We review a district court's grant of summary judgment de novo. Anderson v. Liberty Lobby, Inc., 477 U.S. 242, 248, 106 S. Ct. 2505, 2510, 91 L. Ed. 2d 202 (1986). In doing so, we recognize that Indiana law places the burden of proof on the plaintiff to establish all of the elements of her cause of action, including causation. Lantis v. Astec Indus. Inc., 648 F.2d 1118, 1120 (7th Cir. 1981) (applying Indiana law). When this is the case, "Rule 56(c) mandates the entry of summary judgment ... against a party who fails to establish the existence of an element essential to that party's case." Celotex Corp. v. Catrett, 477 U.S. 317, 322-23, 106 S. Ct. 2548, 2552, 91 L. Ed. 2d 265 (1986). Consequently, we evaluate anew whether the plaintiff has set forth evidence that creates a genuine issue of material fact with regard to what caused Manual Porter's injuries.
We agree with the district court that expert testimony is necessary to determine the cause of Mr. Porter's renal failure. We further agree that, to be considered in a motion for summary judgment, the testimony must be admissible. Fed. R. Civ. P. 56(e) ("Supporting and opposing affidavits shall set forth such facts as would be admissible in evidence...."). The Supreme Court recently addressed the admissibility of scientific evidence in Daubert v. Merrell Dow Pharmaceuticals, Inc., --- U.S. ----, 113 S. Ct. 2786, 125 L. Ed. 2d 469 (1993). Therefore, we look to Daubert for guidance in determining the admissibility of the expert testimony offered by the plaintiff.
In Daubert, plaintiffs in a strict liability action sought to introduce expert testimony that their mothers' ingestion of Bendectin during pregnancy caused their birth defects. Although many epidemiological studies failed to link the two, plaintiffs' experts claimed that there was a link based on in vitro and in vivo testing, on studies of the chemical structure of Bendectin, and on the reanalysis of previously published epidemiological studies. The district court applied the Frye test. See Frye v. United States, 293 F. 1013 (D.C. Cir. 1923). Because the principle on which the opinions were based was not sufficiently established to have general acceptance in the field to which it belongs, the district court ruled the testimony inadmissible. The appellate court affirmed, but the Supreme Court reversed.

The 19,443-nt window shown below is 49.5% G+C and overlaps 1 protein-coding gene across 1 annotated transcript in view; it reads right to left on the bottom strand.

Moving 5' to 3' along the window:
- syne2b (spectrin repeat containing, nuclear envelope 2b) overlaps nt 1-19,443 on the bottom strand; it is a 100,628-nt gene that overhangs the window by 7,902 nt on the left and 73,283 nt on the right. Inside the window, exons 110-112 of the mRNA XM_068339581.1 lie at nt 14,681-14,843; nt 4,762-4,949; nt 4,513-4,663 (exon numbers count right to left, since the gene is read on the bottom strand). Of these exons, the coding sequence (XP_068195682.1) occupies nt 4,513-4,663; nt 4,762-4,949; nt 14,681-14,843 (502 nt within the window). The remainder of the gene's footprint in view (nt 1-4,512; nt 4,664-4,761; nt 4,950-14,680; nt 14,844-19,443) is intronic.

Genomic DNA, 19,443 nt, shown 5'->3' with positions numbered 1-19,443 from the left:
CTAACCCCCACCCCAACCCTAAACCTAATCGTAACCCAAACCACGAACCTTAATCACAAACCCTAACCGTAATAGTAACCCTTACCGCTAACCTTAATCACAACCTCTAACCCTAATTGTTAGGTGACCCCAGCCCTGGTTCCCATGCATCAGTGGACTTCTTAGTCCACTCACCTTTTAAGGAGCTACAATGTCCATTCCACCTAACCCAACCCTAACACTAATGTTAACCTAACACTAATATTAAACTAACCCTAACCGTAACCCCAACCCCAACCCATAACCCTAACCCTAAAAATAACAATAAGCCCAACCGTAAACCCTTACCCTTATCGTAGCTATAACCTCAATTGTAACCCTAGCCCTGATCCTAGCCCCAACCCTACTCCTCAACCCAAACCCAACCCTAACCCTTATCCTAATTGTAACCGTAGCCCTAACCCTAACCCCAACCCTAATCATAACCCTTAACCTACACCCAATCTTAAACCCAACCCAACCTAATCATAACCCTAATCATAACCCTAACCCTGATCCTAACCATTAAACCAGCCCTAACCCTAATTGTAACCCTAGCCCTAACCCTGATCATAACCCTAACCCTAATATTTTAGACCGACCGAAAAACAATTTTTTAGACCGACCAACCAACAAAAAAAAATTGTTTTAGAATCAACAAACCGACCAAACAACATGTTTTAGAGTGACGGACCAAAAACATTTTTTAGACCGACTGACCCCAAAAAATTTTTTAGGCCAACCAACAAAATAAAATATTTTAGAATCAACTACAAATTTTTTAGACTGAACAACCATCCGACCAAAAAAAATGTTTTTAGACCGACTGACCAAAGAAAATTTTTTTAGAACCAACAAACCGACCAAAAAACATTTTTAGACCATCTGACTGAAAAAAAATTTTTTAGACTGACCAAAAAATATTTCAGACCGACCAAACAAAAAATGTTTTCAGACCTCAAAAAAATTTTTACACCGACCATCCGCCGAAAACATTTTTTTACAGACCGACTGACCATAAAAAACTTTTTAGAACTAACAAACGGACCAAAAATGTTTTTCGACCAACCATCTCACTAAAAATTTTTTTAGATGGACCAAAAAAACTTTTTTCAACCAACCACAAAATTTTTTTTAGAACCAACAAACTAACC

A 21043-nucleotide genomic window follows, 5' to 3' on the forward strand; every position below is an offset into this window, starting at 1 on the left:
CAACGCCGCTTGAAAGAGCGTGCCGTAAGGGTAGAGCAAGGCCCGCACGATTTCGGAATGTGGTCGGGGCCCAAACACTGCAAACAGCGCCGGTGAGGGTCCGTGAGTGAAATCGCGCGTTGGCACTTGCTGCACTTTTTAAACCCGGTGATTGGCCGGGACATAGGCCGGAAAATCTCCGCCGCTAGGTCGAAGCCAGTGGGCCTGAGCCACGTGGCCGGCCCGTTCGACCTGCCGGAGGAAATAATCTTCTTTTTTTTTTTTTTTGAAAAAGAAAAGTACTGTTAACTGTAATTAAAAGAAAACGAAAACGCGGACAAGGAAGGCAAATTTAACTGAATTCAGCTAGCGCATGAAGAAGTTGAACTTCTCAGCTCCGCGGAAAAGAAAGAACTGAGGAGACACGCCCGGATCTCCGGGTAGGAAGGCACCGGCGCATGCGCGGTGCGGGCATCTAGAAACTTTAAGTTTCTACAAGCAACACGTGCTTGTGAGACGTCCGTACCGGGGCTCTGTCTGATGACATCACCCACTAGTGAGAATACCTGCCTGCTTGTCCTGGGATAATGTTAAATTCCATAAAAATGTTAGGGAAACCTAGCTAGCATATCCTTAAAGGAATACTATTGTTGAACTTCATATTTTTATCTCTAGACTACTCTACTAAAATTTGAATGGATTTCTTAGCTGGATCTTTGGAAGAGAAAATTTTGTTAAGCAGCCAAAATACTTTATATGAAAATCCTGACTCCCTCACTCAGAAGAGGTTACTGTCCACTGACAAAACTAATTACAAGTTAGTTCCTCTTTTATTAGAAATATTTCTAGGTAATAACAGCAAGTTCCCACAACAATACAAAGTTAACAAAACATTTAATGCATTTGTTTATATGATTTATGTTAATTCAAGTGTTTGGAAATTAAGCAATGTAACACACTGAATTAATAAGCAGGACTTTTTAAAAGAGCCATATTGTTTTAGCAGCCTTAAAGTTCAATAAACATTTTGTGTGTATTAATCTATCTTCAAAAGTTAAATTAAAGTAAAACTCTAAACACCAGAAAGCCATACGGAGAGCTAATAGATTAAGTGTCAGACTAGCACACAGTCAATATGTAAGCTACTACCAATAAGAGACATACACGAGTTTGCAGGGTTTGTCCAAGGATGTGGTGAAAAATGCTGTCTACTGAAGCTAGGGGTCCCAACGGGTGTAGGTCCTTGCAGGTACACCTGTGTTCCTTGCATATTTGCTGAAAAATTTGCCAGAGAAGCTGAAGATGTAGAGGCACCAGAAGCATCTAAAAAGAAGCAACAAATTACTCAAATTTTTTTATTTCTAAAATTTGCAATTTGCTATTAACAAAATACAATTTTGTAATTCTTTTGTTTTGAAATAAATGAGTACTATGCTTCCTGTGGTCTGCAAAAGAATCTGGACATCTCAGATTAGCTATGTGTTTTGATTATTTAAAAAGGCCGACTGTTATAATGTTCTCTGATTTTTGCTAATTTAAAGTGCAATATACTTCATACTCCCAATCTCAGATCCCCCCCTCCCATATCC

The Court held that the test enunciated in Frye, which required the use of generally accepted methods,3 has been superseded by the Federal Rules of Evidence. The Rules provide the governing standard for the admissibility of scientific evidence. The Court began its analysis by focusing on the language of Rule 702.4 It found the rule clearly anticipated "some degree of regulation of the subjects and theories about which an expert may testify." Daubert, --- U.S. at ----, 113 S. Ct. at 2795.
The adjective "scientific" implies a grounding in the methods and procedures of science. Similarly, the word "knowledge" connotes more than subjective belief or unsupported speculation. The term "applies to any body of known facts or to any body of ideas from such facts or accepted as truths on good grounds."
Id. (citations omitted). The testimony need not be known to a certainty; however,
in order to qualify as "scientific knowledge," an inference or assertion must be derived by the scientific method. Proposed testimony must be supported by appropriate validation--i.e., "good grounds," based on what is known. In short, the requirement that an expert's testimony pertain to "scientific knowledge" establishes a standard of evidentiary reliability.
Id. The Court continued by noting that, in determining whether a theory or technique is scientific knowledge, a key question will be whether the theory or technique can be or has been tested. Another relevant consideration is whether the theory or technique is subject to peer review and publication.5 Especially in the case of a scientific technique, the Court continued, a district court ordinarily ought to consider the known or potential error rate. Although Frye is no longer controlling, "general acceptance" can still have a bearing on the inquiry as to whether the knowledge is scientific. Widespread acceptance by the scientific community is relevant in considering reliability. Id. at ----, 113 S. Ct. at 2797. A known technique that has gained only a minimal following may be viewed with some skepticism.